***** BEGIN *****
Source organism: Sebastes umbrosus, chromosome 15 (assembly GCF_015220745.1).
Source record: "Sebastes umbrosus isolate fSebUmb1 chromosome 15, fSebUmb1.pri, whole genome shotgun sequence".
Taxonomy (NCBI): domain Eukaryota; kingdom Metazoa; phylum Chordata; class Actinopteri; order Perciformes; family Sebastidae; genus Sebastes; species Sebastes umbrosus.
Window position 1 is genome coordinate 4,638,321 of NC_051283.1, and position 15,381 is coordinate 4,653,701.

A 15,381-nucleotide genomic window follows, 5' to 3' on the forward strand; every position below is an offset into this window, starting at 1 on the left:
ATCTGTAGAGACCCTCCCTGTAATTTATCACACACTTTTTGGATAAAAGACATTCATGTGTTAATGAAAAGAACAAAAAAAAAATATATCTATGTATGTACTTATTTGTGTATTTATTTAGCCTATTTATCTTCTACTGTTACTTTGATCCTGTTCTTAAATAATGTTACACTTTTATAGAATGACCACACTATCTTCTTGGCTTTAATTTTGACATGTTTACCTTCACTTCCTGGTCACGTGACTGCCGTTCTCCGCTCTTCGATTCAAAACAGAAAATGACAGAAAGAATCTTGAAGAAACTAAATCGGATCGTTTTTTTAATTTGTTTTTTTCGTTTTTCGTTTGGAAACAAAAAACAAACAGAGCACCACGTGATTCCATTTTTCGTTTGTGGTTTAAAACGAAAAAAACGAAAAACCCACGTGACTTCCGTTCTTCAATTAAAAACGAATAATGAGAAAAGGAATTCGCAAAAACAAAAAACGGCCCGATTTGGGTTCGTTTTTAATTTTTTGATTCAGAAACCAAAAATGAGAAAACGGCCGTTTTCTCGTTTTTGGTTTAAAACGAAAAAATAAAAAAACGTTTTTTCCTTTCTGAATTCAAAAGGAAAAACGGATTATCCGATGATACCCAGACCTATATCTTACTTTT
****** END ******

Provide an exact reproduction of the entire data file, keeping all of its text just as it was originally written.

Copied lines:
Source organism: Sebastes umbrosus, chromosome 15 (assembly GCF_015220745.1).
Source record: "Sebastes umbrosus isolate fSebUmb1 chromosome 15, fSebUmb1.pri, whole genome shotgun sequence".
Taxonomy (NCBI): domain Eukaryota; kingdom Metazoa; phylum Chordata; class Actinopteri; order Perciformes; family Sebastidae; genus Sebastes; species Sebastes umbrosus.
Window position 1 is genome coordinate 4,638,321 of NC_051283.1, and position 15,381 is coordinate 4,653,701.

A 15,381-nucleotide genomic window follows, 5' to 3' on the forward strand; every position below is an offset into this window, starting at 1 on the left:
ATCTGTAGAGACCCTCCCTGTAATTTATCACACACTTTTTGGATAAAAGACATTCATGTGTTAATGAAAAGAACAAAAAAAAAATATATCTATGTATGTACTTATTTGTGTATTTATTTAGCCTATTTATCTTCTACTGTTACTTTGATCCTGTTCTTAAATAATGTTACACTTTTATAGAATGACCACACTATCTTCTTGGCTTTAATTTTGACATGTTTACCTTCACTTCCTGGTCACGTGACTGCCGTTCTCCGCTCTTCGATTCAAAACAGAAAATGACAGAAAGAATCTTGAAGAAACTAAATCGGATCGTTTTTTTAATTTGTTTTTTTCGTTTTTCGTTTGGAAACAAAAAACAAACAGAGCACCACGTGATTCCATTTTTCGTTTGTGGTTTAAAACGAAAAAAACGAAAAACCCACGTGACTTCCGTTCTTCAATTAAAAACGAATAATGAGAAAAGGAATTCGCAAAAACAAAAAACGGCCCGATTTGGGTTCGTTTTTAATTTTTTGATTCAGAAACCAAAAATGAGAAAACGGCCGTTTTCTCGTTTTTGGTTTAAAACGAAAAAATAAAAAAACGTTTTTTCCTTTCTGAATTCAAAAGGAAAAACGGATTATCCGATGATACCCAGACCTATATCTTACTTTT